Today is International Women’s Day. Rooted in the international push for women’s suffrage and in the labor/socialist movements, the first celebration was held in 1911 on March 19, a date selected to commemorate the 1848 uprisings when the King of Prussia was compelled to acknowledge the power of the people.
The occasion and date were suggested by Clara Zetkin of the German Social Democratic Party at the second International Conference of Working Women in Copenhagen in 1910. Delegates from 17 countries representing trade unions, socialist parties, and working women’s clubs unanimously approved the call. News of the event, spread by the socialist press and word of mouth helped make the first observance successful in much of Europe with packed meetings, parades, and at least one tense standoff with police.
|Socialist and working class women were at the heart of early celebrations of International Women's Day.|
In 1913, International Women’s Day was moved to its present date of March 8. Despite the eruption of the First World War, which damaged many international relationships, Women’s Day grew year by year.
In the wake of the 1911 Triangle Shirtwaist Fire, American unions, the Socialist Party, and later the Communist Party spread the celebration through the next two decades, but because of its radical association, the Suffrage movement and middle class women’s organizations shunned it.
|Union members and female labor organiations were also key components while middle class suffrage movements were more cautiously involved.|
It faded in this country until it was taken up by new generation of feminists in ‘60’s, largely shorn of its original working class basis.
In 1975 the United Nations officially began promoting and sponsoring International Women’s Day. Each year the U.N. designates a theme for the celebration, although individual countries and groups are allowed, even encouraged, to develop their own themes based on their own experiences and challenges.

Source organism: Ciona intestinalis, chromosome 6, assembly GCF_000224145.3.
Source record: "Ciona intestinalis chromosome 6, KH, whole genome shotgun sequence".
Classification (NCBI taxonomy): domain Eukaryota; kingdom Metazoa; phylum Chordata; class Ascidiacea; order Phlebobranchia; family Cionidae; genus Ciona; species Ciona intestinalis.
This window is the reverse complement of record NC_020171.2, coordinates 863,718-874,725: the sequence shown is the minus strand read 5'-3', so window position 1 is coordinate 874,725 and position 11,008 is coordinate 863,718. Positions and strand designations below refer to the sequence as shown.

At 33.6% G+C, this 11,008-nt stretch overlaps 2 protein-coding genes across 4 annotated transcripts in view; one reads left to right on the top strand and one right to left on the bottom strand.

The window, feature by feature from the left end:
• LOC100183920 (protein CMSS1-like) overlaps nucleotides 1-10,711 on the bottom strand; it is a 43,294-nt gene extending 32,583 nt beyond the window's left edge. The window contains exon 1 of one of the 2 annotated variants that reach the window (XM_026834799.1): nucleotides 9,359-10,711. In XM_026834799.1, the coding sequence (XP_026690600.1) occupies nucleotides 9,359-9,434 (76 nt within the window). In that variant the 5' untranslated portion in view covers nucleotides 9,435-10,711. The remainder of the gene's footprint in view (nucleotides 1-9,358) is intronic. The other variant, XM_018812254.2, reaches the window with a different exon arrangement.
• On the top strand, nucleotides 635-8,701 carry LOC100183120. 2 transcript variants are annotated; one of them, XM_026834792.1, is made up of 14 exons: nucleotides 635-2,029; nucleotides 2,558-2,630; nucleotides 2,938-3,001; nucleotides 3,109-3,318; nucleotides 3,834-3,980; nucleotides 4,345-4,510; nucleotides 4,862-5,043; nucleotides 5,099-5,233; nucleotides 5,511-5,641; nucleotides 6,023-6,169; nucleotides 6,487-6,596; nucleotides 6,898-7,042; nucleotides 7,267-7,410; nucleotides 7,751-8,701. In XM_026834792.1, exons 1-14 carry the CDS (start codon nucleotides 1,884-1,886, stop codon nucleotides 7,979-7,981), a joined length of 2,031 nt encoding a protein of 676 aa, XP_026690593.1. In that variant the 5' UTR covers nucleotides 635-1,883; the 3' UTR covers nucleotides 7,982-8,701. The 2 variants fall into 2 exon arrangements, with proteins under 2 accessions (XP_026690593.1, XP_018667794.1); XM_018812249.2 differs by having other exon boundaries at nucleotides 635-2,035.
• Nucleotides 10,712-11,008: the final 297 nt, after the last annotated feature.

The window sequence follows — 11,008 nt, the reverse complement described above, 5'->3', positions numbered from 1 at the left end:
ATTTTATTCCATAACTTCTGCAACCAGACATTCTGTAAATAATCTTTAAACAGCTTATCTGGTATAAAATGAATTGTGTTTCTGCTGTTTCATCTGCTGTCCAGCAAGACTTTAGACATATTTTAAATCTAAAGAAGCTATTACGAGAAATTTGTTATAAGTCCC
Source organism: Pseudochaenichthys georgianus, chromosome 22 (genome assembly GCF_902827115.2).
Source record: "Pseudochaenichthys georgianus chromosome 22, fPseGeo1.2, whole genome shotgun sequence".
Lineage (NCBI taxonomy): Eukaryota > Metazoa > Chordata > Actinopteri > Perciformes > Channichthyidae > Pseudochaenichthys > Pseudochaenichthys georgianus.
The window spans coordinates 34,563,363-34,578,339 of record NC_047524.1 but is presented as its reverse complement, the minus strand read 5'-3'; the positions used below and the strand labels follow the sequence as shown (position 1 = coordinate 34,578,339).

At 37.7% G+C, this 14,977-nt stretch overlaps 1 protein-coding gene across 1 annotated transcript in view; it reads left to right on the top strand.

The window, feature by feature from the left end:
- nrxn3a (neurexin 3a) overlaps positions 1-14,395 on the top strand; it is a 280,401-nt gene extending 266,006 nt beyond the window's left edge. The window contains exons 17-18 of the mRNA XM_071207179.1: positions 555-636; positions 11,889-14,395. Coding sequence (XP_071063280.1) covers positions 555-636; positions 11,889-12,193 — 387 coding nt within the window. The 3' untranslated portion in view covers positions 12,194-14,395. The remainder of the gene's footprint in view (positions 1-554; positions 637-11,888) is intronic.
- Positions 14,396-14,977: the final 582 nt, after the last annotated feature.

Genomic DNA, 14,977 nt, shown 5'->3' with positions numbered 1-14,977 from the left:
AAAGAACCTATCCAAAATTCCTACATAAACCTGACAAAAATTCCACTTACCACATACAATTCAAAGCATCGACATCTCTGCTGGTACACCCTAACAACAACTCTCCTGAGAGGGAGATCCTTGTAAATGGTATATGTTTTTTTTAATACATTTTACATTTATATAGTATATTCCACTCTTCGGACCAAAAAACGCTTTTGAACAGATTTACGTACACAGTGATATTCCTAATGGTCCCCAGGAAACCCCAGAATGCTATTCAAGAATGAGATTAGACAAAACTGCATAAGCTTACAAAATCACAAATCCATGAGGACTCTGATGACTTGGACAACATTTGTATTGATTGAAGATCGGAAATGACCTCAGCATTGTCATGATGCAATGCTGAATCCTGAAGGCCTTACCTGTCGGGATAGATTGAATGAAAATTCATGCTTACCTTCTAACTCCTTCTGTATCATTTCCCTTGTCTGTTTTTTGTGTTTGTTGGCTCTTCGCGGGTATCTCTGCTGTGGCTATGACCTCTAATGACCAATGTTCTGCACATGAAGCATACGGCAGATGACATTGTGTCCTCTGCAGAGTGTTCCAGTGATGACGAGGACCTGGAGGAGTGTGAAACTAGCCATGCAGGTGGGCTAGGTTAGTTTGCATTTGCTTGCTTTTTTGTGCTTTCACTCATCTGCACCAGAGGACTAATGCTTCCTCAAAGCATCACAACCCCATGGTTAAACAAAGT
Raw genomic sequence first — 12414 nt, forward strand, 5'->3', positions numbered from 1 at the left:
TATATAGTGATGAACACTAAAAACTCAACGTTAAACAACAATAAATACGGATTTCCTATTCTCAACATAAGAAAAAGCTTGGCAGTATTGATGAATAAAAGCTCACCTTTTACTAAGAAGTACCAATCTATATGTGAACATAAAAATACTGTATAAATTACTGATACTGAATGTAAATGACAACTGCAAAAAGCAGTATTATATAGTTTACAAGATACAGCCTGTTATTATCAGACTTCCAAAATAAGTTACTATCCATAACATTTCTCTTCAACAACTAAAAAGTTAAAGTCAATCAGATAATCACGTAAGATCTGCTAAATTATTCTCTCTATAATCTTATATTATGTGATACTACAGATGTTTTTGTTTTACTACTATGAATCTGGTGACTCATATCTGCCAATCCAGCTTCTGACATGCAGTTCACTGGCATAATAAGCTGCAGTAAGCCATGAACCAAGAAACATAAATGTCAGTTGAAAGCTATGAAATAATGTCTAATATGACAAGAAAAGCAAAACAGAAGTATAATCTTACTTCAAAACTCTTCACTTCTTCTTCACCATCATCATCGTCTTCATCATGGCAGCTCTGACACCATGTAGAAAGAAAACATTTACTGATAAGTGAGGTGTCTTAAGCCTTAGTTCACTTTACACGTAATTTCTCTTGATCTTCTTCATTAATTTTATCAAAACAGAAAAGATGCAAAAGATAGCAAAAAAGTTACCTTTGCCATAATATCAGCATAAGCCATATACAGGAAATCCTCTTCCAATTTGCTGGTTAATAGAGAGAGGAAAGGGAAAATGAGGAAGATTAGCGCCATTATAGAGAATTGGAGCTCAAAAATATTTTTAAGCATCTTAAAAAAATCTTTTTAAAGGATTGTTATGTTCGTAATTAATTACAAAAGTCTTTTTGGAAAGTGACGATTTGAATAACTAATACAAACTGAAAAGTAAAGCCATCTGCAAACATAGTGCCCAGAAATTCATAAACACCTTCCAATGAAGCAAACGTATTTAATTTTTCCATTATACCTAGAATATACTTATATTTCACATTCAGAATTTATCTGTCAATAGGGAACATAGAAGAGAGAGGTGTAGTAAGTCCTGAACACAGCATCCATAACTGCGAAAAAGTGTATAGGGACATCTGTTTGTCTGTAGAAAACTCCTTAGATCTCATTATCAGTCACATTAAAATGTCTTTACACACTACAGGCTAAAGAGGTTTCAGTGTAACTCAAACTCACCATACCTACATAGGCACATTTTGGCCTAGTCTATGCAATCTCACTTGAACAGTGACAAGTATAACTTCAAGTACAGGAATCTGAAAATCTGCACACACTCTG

The theme for 2018 #PressFor Progress. The International Women’s Day web site describes the theme this way:
With the World Economic Forum's 2017 Global Gender Gap Report findings telling us that gender parity is over 200 years away—there has never been a more important time to keep motivated and #PressforProgress. And with global activism for women’s equality fuelled by movements like #MeToo, #TimesUp and more—there is a strong global momentum striving for gender parity.
And while we know that gender parity won’t happen overnight, the good news is that across the world women are making positive gains day by day. Plus, there’s indeed a very strong and growing global movement of advocacy, activism and support.
So we can’t be complacent. Now, more than ever, there's a strong call-to-action to press forward and progress gender parity. A strong call to #PressforProgress. A strong call to motivate and unite friends, colleagues and whole communities to think, act and be gender inclusive.
International Women;s Day is not country, group or organisation specific. The day belongs to all groups collectively everywhere. So together, let's all be tenacious in accelerating gender parity. Collectively, let’s all Press for Progress.
|African women display the palms forward push gesture that is the semi-official salute of #PressFor Progress|
Today, it is observed as a national holiday in many nations, although disguised as a version of Mothers’ Day in some conservative societies. Among the hold outs in designating an official status are many Islamic nations like Iran where attempts to mark the Day with public demonstrations in 2005 were met by police attacks and the jailing of many leading women militants.
And, of course, in the United States a deep fear and resentment by conservatives of any International celebration, particularly one with Socialist roots and promoted by the United Nations, prevents any official participation, even when it was—or especially because it was—smiled upon and acknowledged by former Secretary of State Hillary Clinton. Do not hold your breath for an official White House proclamation. At best there may be an incoherent but hostile 3 am toilet Tweet.
Luckily, that will not prevent activities around the country as the women’s movement broadens and embraces the radical roots of international feminism.